Technology has already changed the retail landscape. Sighs of frustration can be heard when a customer insists on actually writing an old-school check for purchases when they could swipe plastic much faster. Managers check inventory with hand-held electronic scanners. Consumers brandish their smartphone screens instead of handing over clipped coupons.
The Internet of Things (IoT) promises to revolutionize the retail industry even further. From machine-to-machine (M2M) communication to printed electronics, the future of retail will offer smoother, faster, cleaner processes from setting prices to creating point-of-sale procedures.
Tracking Customers Through the Store
Digital sensors offer considerable benefits to retailers who want to provide personalized shopping experiences for their customers. Reporting for Fast Company, tech writer David Lumb describes how sensors stored in light fixtures can track employee movement through an office building. Similar sensors could easily map customer traffic patterns through a store, providing in-depth information about how consumers use the space and the actual path they take from store entry to point of sale.
Retailers could take this technology a step further and use M2M communication to send coupons, discount codes, and other correspondence to shoppers' smartphones. The pervasiveness of Wi-Fi and Bluetooth enables store owners to maximize their relationships with shoppers through personalized advertising. These targeted messages can help boost profits as well as customer loyalty.
According to the National Association of Shoplifting Prevention, "More than 10 million people have been caught shoplifting in the last five years." This crime results in billions of lost dollars for retailers worldwide, but the Internet of Things can help curb these losses. For one thing, printed electronics, such as RFID tags, deter theft, especially among employees.
"People will not be able to take cartons or cases out the back door of a warehouse or off a truck without someone knowing that it’s occurring or did occur and which particular employee did it."
In an article for the RFID Journal, research director Pete Abell said, "People will not be able to take cartons or cases out the back door of a warehouse or off a truck without someone knowing that it’s occurring or did occur and which particular employee did it." The article also notes the benefits of tracking stolen merchandise on the gray market, potentially recovering goods and returning them to the supply chain.
Improving Product Placement
The marriage between the Internet of Things and Big Data promises big changes in the retail industry. Writing for Forbes, IBM principal analyst Bill Chamberlin illustrates the benefits of big data and the IoT for customer and retail analytics. Retailers can collect data about how and when each customer buyers a particular product as well as the amount of time that customer spends making a decision.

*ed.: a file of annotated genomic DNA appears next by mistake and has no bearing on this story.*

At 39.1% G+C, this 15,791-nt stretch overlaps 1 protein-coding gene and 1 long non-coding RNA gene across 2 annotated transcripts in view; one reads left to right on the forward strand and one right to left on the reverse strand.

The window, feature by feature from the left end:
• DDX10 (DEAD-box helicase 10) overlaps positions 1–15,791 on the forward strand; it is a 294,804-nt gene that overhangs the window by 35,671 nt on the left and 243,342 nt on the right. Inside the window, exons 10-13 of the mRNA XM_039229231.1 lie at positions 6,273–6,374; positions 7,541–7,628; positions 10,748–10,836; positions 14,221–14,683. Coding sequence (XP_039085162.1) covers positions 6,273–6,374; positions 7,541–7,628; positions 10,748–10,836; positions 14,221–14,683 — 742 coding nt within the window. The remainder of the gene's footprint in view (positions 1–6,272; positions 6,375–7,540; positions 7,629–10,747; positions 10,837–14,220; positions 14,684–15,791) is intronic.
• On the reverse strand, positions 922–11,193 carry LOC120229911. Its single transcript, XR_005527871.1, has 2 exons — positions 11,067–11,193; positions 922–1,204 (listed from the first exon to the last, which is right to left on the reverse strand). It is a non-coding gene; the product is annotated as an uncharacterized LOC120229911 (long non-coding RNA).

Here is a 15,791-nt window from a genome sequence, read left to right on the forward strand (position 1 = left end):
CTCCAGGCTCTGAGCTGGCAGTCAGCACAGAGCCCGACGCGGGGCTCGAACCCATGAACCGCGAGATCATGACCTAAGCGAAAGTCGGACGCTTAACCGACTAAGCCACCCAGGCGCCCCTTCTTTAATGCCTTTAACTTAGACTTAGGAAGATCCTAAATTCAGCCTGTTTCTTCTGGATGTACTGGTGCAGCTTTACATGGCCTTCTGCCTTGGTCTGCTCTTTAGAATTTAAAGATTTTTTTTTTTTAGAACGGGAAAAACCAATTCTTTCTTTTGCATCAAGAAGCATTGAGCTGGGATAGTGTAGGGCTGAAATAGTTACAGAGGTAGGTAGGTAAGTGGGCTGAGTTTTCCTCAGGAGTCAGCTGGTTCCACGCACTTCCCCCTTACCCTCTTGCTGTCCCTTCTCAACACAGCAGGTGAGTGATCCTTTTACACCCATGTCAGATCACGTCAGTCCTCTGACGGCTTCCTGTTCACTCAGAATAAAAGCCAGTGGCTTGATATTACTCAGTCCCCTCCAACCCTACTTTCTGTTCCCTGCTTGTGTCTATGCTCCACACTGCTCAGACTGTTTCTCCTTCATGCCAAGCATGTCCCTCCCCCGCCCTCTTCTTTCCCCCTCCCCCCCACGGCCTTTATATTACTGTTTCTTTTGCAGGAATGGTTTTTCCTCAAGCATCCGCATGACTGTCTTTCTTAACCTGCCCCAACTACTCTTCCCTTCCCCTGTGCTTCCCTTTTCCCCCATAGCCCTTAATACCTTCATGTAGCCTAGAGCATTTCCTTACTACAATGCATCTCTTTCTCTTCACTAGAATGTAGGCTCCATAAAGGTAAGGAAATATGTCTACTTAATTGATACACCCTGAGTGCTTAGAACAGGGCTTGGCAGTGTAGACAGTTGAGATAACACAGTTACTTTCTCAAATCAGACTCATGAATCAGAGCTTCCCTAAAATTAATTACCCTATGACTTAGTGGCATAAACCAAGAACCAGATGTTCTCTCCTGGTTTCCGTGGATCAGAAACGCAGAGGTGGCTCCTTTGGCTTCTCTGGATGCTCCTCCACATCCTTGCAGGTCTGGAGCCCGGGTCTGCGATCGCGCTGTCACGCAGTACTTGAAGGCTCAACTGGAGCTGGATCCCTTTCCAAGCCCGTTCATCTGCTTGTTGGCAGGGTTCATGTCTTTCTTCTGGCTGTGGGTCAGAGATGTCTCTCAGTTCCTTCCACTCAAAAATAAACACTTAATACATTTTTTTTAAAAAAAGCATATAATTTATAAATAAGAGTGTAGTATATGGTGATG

Further customer analytics will allow businesses to prevent check-out bottlenecks, rearrange merchandise for ideal product placement, and prepare for seasonal sales. Through connected devices, retailers will use smartphones, sensors, security cameras, and on-premises computers to custom-tailor the customer experience.
Additionally, the IoT can hasten the process of restocking shelves and making inventory decisions. Using connected devices, they will leverage real-time data to replenish merchandise on shelves and to predict future customer behavior.
Blurring the Lines Between Online and Physical Stores
Statistics for 2015 haven't yet been compiled, but experts estimated that last year would produce $279 billion in online shopping revenue, according to The American Genius. Brick-and-mortar retailers have to make up for the revenue they lose to online shoppers, which means creating a shopping experience that bridges the gap between the real and the virtual.
For instance, many apps allow shoppers to compare prices between online retailers and physical stores. The IoT will allow businesses to integrate their brick-and-mortar and online stores to give shoppers the ultimate flexibility in how they buy the products they want.
Connecting the Home With the Retailer
M2M technology has a bright future in home automation, but such technology can also apply to retail sales. Future smart homes will warn consumers when they're low on specific products, then send them alerts. They might even allow customers to automate online purchases so they never run out of necessities.
Consider Bud Light's e-refrigerator, for instance. It warns the consumers when beer reserves run low so he or she can run to the store and stock up. Such innovation is just the start of automation for the home and for retail.
From gaining improved customer insights to reducing merchandise loss, the IoT offers several advantages for both the retail industry and the consumer. Who knows what might await around the next technological corner?